If you know me, you know that I am not a junkie for superhero movies.
There have been a few surprises (think Batman), but otherwise we have about 10 years of forgettable material.
The new Man of Steel trailer is now out and I can’t help but think this may shift some planets for the superhero genre.
Time will tell but watch it for yourself. Not the typical cheese sauce.
Previously I posted a Guardian article which chronicles the way Superman has adapted to changing times. The author says that this Superman may be darker than we remember, but Superman has always adapted to his environment.
After the second world war broke out, he changed his slogan from fighting for “truth and justice” to fighting for “truth, justice and the American way”. That continued during the 1950s, when he became a symbol of muscular American patriotism which could do no wrong.
But as the nation grappled with the turmoil of the 1970s and embraced a more diverse culture, Christopher Reeve gave Superman more human qualities. In Richard Donner’s 1978 film version of the comic book saga, self-sacrifice suddenly became part of Superman’s appeal.
That continued through to the 2006 movie starring Brandon Routh when, with an evangelical Christian in the White House and much talk of the war on terror being a conflict with Islam, Superman was depicted almost as a Christ-like figure. Even as recently as this year, the latest DC Comics story had Superman pack in his newspaper job to start a blog.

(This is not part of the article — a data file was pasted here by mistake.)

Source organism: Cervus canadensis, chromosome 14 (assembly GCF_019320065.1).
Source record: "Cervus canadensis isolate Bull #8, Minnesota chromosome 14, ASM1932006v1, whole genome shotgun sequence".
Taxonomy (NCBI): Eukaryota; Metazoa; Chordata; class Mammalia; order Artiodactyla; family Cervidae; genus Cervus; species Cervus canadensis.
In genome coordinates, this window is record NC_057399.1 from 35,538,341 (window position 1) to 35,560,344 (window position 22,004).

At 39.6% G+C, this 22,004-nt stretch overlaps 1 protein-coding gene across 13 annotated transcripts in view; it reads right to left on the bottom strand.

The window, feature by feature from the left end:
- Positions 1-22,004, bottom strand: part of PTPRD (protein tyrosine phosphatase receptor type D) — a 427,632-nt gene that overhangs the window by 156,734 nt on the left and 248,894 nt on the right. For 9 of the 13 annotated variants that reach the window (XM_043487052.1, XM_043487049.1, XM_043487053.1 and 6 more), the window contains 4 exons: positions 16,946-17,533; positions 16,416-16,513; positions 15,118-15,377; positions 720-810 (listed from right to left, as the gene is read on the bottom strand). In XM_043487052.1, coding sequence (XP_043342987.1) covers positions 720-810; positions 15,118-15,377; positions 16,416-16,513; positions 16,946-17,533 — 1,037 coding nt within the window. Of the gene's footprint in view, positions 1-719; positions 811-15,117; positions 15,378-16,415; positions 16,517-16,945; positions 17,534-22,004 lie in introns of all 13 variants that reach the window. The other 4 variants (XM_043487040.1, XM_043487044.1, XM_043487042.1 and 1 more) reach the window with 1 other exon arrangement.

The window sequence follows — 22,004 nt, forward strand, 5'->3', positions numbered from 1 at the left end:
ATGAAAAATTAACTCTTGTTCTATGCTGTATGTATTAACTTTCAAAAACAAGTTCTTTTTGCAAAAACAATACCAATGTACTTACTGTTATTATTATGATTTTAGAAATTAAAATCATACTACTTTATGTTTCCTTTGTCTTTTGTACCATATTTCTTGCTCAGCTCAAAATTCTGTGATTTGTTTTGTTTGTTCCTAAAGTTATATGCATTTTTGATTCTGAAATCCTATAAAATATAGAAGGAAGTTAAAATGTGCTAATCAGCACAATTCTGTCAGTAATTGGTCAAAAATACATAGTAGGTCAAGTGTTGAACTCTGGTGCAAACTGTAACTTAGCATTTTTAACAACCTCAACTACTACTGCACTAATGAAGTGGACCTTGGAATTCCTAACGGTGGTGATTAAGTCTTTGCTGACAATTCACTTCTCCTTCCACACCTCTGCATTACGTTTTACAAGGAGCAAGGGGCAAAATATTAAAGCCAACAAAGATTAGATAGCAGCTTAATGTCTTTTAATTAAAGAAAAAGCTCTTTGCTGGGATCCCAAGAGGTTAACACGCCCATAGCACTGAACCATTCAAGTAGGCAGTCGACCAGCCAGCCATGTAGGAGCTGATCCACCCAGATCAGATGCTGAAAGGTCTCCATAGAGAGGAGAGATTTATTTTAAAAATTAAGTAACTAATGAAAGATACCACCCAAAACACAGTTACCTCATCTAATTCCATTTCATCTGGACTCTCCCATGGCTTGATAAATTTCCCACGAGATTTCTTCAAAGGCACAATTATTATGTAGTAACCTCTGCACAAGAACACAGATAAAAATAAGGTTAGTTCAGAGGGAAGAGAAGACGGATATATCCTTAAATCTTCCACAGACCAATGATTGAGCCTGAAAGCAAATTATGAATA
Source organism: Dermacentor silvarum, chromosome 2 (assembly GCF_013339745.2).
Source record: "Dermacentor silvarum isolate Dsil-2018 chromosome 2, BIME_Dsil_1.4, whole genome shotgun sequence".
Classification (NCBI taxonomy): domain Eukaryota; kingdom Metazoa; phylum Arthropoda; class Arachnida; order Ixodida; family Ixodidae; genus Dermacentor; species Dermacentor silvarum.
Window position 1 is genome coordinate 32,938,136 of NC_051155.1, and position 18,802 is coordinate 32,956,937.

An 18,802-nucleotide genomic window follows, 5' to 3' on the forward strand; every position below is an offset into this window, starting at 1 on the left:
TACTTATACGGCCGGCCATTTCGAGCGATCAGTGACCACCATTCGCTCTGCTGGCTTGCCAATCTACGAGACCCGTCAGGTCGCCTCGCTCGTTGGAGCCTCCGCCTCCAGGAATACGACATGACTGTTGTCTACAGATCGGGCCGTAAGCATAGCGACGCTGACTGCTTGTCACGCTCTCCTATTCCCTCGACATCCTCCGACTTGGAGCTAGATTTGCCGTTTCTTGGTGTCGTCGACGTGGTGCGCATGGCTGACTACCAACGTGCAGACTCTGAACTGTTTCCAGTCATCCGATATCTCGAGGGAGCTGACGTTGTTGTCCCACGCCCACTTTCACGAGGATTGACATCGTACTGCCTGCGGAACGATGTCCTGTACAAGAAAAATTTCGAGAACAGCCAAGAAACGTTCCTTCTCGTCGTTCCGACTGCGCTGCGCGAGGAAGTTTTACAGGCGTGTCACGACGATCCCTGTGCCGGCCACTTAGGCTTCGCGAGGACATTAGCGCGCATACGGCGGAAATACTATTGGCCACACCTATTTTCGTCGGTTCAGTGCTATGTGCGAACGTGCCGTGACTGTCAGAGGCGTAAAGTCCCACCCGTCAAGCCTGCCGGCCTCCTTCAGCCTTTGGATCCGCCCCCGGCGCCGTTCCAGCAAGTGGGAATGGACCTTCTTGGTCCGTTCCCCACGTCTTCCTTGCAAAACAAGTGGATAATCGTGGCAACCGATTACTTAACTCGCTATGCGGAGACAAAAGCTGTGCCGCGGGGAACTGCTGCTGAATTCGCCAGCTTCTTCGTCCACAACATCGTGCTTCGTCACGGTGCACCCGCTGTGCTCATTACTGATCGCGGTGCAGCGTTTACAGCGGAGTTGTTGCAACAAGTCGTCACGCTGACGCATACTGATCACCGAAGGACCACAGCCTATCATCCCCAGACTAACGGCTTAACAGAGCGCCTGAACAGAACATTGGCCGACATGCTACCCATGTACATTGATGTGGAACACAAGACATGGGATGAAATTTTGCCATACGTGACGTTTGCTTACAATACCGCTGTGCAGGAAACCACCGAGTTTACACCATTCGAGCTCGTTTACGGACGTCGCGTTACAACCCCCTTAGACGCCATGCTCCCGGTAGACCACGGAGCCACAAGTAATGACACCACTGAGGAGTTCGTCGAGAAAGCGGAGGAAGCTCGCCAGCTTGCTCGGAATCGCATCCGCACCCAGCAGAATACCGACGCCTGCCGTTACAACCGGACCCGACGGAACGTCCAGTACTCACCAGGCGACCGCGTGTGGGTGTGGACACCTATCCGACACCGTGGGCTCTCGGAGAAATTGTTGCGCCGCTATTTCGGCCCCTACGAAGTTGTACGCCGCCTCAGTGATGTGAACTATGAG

“Superman changes with remarkable rapidity and yet manages to paradoxically project an idea of unchanging virtue,” said Professor Benjamin Saunders of the University of Oregon, author of an academic study of superheroes called Do The Gods Wear Capes?
Hannah and I watched a documentary on James Bond and the same theme was present. During the excess years the gadgets of Bond were over the top. Now in the last movie with the recession, his only gift was a gun and a locator. He used to be fighting the Russians, and now he is fighting terrorists.
Bond adapts with the times like Superman.
Harris appropriately closes his article with this reflection.
In the end, perhaps it does not matter how Snyder directs Man of Steel in 2013. He can take Superman in a darker direction, he can bring out a movie more suited to the arthouse cinemas than the multiplexes. He can make him represent the ominous and confusing world of 2013. But in the end the more he changes the more Superman stays the same.
For Superman is not just some sort of unique being flying high above us. In the projection of our desires, hopes and fears, Superman is us.